It’s a hard call to make when pastors and church leaders have to decide whether or not to call off worship services. At my congregation we call off church, on average, less than once a year. This is Vermont. We are a hearty state. We expect snow.
Last night we looked at the weather forecasts for the night, and tried to tell how bad the roads would be by morning. Churches in less-snowy areas down the mountain from us were already canceling. We decided to take a “wait and see” approach. But this morning, after literally pushing my door open through the snow, trudging through a foot of it to get to my car, shoveling out, and taking a test drive on the questionably-safe yet most-well-plowed road in town, it was clear; to ask people to come to church this morning would have meant putting them, and others, at risk.
I don’t like canceling church. Most of that is that I love gathering for worship with my church family, but, truth be told, part of it is that it’s hard to set aside all the work and preparation I’ve already done. On the narthex table there’s a stack of untouched bulletins. In the sanctuary there’s a candle on the Advent wreath that won’t be lit today. Back in the fellowship room the coffee hasn’t brewed. And, that sermon I wrote just won’t get preached. I sat in front of the church for a while waiting for anyone who hadn’t gotten word, but, aside from a very few who had missed calls and texts and emails, it was strangely quiet for a Sunday morning.
It’s hard to set aside our best laid plans. What’s true for snowed-out pastors is, I think, true for most. We like making plans, and we don’t like anything keeping us from sticking to them. Of course, sometimes those changes in plans, those inconveniences and distractions, result in something even better that we could have expected.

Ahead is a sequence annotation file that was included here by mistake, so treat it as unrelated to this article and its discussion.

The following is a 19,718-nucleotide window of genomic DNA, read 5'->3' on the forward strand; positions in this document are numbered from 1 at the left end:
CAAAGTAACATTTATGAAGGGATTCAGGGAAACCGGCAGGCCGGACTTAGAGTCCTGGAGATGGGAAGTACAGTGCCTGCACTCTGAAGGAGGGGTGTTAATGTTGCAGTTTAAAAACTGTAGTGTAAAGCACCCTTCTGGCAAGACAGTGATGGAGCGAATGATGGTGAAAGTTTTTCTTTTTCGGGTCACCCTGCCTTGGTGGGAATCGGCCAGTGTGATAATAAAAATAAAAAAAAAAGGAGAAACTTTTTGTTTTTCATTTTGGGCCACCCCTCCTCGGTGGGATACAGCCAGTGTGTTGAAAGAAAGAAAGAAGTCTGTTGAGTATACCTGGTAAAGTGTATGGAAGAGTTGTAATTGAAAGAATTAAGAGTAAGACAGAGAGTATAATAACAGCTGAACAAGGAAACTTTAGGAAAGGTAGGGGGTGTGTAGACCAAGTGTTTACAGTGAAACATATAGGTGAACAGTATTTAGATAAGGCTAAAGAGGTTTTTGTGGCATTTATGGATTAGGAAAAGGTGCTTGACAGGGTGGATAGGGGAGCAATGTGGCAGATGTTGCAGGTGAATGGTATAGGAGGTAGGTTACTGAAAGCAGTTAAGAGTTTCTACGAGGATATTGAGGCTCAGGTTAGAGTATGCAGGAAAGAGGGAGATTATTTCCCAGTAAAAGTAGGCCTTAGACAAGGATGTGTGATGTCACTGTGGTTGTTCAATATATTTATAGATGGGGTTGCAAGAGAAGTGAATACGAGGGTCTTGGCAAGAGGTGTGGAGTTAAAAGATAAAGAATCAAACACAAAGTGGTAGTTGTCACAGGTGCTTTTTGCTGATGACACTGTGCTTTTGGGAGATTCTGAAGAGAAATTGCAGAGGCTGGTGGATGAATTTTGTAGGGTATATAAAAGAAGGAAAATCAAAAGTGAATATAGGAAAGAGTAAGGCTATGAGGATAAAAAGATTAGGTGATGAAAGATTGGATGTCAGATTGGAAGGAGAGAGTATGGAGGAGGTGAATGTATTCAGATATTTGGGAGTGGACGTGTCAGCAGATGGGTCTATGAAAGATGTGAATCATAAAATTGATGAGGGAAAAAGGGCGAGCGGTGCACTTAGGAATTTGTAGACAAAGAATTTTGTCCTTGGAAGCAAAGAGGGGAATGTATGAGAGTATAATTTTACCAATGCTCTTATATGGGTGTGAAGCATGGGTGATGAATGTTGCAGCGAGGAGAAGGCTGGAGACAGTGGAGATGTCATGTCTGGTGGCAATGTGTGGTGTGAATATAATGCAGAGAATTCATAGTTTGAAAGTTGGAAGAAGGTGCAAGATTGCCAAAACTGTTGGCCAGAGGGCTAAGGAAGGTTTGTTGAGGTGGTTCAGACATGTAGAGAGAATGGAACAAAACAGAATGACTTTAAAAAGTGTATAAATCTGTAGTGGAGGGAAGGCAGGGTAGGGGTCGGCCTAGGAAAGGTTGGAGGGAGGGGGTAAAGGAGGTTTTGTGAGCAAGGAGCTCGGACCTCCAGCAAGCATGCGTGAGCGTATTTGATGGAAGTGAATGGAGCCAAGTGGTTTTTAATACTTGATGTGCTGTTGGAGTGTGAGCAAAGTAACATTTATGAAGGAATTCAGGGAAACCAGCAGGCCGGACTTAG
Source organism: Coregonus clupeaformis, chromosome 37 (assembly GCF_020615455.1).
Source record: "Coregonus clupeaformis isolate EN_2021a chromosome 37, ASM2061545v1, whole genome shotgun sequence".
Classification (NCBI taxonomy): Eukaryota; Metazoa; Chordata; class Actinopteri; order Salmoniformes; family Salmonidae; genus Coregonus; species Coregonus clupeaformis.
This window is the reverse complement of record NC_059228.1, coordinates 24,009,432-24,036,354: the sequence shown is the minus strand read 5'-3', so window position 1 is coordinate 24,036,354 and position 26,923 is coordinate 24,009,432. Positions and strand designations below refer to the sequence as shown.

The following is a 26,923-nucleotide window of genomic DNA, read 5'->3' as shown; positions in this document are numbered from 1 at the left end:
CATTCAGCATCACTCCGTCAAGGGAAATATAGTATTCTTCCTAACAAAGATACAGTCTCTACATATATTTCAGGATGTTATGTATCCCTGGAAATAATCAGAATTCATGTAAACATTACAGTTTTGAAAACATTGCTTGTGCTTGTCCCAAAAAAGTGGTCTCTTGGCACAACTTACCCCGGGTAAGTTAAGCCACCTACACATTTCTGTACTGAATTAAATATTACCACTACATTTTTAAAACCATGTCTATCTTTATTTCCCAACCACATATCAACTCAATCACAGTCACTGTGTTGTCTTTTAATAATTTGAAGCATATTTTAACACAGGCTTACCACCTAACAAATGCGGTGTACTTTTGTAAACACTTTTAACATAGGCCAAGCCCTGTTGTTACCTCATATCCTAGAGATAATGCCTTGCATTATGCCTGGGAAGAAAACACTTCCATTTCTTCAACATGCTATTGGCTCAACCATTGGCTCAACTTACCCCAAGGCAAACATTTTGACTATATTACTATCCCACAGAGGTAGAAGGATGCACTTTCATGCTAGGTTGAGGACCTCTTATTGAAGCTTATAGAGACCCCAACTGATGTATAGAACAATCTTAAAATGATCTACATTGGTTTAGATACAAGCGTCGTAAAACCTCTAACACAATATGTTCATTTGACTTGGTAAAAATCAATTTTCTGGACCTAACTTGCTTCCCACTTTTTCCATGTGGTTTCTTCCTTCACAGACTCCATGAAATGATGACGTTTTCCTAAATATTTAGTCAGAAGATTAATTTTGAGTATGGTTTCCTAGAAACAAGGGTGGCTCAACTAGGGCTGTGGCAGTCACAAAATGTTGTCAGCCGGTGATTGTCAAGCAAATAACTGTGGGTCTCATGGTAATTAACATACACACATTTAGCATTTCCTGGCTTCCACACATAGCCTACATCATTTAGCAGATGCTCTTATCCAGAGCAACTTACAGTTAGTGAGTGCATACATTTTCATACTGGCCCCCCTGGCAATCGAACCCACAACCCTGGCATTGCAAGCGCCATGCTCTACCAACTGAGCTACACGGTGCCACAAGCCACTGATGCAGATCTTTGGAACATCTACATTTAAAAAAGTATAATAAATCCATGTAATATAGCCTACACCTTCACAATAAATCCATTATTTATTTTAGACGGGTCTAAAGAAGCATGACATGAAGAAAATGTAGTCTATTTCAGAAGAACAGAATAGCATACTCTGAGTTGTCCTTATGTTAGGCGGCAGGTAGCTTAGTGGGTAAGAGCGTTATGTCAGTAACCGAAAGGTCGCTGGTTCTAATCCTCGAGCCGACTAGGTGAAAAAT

On the third Sunday of Advent, today, the church focuses on the idea of “joy”. And often churches read the story of Mary, and the holy change of plans that the angel told her about when she learned that she was carrying Jesus. Mary was engaged to Joseph, and an unexplainable pregnancy was bound to change everything for her. And Joseph’s first reaction to the news was to resolve to quietly end the engagement. But both Mary and Joseph ended up responding to the change of plans in unexpected ways. Joseph himself heard the news of what this child would mean to the world. And Mary responded to the news with these words:
My soul proclaims the greatness of the Lord,
my spirit rejoices in God my Savior
for God has looked with favor on God’s lowly servant.
From this day all generations will call me blessed:
the Almighty has done great things for me,
and holy is God’s Name. (Liturgy of the Hours translation)
What would it look like to greet each change in plans that way? What would it mean to say, “Things aren’t going to the way I thought they would, but I believe God can use this for good.” How would things be revitalized if we viewed change now as a crisis, but as an opportunity?
In my message to my congregation this morning I told them, “stay home, put on some Christmas carols, drink hot chocolate, and give thanks for all God’s blessings, including snow.” I hope that, in their own way, each person found time to worship at home this morning. For me, on a Sunday when I find myself not in the pulpit, but sitting at home by a lit Christmas tree, I remember Mary and the way she responded to the unexpected. A canceled church service is nothing compared to bearing the Savior, but in her response, we can find an example of how to adapt to a change of plans: praise God, give thanks, and say “yes” to what comes next.
Question: When has an inconvenient change of plans turned into something wonderful in your life?
Prayer: God, thank you for snow days. Thank you for unexpected announcements. Thank you for blowing apart our best laid plans, and replacing them with something better. Thank you for inconvenient interruptions that turn into joy. Amen.